Today, the commodity market price for a muscatel is anywhere between Rs. 1600 and Rs. 7000 per kg, climbing steadily upward year after year. The demand is high and buyers are willing to pay a ridiculous premium for an exceptional muscatel. Which has only complicated the lives of muscatel producers like Vikas. “This is not an easy garden to work with, let me tell you. Everything here comes with its own set of challenges. Be it availability of permanent [and skilled] labor to erratic rainfalls in the middle of the year, there is no way to tell what challenges the season will throw at you,” he says. Absenteeism rate in the estate has increased significantly in the last few years, with pluckers opting out of a life in the tea industry. Because of this, Castleton has to rely heavily on seasonal labor, many of whom aren’t skilled and need to be trained in the right plucking techniques each time. There is also the factor of a difficult terrain. Because the estate is widely dispersed, spread on two sides of a national highway that literally cuts through the garden at one point, it is difficult for a plucker to pick a large quantity of leaves in a single round. “If we were to pick only the buds for making our Moonlight white teas from plants at 5000 feet elevation, a plucker couldn’t possibly collect more than a few kgs of buds in the entire day because that’s the kind of attention you need to give it.”
For the sake of quality, Vikas has to let go of a lot of productivity. “I have a reputation to keep. Great planters have made this estate what it is. Can you believe that Castleton was discounted as a sick property back in the 1980s? Only after we adopted stringent quality practices, with respect to pruning of the plants, soil treatments and novel irrigation techniques, have we been able to grow healthy plants and produce teas like our muscatel. So, if my plants will only let to make an x quantity of tea, I will not force more out of them. You have to respect the plant at the end of the day.”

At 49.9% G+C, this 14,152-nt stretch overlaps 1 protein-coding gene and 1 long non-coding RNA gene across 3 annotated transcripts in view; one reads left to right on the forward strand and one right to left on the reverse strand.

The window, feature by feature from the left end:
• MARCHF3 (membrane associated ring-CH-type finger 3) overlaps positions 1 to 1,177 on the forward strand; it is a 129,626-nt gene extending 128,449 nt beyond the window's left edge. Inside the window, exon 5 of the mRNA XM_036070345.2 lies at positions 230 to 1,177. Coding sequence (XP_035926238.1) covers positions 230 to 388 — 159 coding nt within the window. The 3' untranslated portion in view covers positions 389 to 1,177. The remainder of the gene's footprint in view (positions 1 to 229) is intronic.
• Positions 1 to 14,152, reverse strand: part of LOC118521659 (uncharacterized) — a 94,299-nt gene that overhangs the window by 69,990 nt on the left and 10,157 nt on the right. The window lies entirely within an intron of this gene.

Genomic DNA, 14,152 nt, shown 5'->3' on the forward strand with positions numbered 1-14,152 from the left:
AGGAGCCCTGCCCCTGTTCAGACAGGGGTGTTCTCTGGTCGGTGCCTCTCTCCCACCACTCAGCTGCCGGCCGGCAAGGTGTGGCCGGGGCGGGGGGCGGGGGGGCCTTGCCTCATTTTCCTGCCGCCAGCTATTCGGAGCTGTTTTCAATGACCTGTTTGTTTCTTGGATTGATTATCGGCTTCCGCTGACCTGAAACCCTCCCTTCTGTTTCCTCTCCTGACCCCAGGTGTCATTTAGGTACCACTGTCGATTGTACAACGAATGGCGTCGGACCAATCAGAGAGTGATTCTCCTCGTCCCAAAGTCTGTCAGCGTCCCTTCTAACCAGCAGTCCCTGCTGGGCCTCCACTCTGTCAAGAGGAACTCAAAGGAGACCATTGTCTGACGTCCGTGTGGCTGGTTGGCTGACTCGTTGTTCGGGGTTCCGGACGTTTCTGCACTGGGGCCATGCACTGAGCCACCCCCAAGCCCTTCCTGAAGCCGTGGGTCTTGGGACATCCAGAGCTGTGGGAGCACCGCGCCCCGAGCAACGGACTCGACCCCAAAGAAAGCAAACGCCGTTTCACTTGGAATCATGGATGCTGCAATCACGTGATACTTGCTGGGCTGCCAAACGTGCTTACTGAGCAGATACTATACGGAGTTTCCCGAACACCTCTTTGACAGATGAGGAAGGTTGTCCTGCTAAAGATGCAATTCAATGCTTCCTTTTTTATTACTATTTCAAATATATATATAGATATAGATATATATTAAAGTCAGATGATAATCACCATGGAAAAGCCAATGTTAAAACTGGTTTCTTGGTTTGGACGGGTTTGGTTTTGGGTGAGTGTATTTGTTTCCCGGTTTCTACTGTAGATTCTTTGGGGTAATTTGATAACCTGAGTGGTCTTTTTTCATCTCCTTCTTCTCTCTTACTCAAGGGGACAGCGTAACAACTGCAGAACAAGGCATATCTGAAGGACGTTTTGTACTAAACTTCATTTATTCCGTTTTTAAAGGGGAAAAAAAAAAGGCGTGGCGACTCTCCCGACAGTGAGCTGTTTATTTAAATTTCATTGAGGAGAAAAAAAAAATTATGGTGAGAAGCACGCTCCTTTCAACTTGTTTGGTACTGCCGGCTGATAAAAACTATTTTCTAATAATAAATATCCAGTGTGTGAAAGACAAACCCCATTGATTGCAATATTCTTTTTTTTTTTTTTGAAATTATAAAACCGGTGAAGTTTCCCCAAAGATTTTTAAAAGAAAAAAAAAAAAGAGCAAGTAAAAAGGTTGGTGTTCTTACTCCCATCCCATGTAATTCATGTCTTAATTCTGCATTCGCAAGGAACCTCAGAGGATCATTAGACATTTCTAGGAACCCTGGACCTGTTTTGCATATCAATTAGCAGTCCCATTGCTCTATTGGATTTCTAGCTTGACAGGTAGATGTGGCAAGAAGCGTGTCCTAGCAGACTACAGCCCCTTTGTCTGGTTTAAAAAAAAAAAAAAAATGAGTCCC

It is this excruciating attention to the leaf, this incessant need to coddle the crop, which makes Castleton great at what it does, what makes it one of the most desirable luxury products from India*. Truth be told, a tea like the muscatel, with all its elusive qualities and enigmatic charm is nothing but a good chinary leaf, nurtured and processed with a great amount of love and attention. What makes it a muscatel is the ability to spot the potential for muscatel. In my opinion, making muscatel is a matter of talent, not skill. And Castleton is where you come to appreciate the talent.
All tea gardens are inherently hopeful. But Castleton offers aspiration. It pays tribute to the genius of old planters who have made the garden what it is and continually builds on their legacies. Chasing authenticity is not an easy feat, but Castleton sees it as a responsibility. They refuse to let outside expectations govern them. Taste trends elude them. Here, their tea, with all its idiosyncrasies and temperament, is all that really matters.
*as declared by Fortune India Magazine – The Luxury Issue (March, 2011)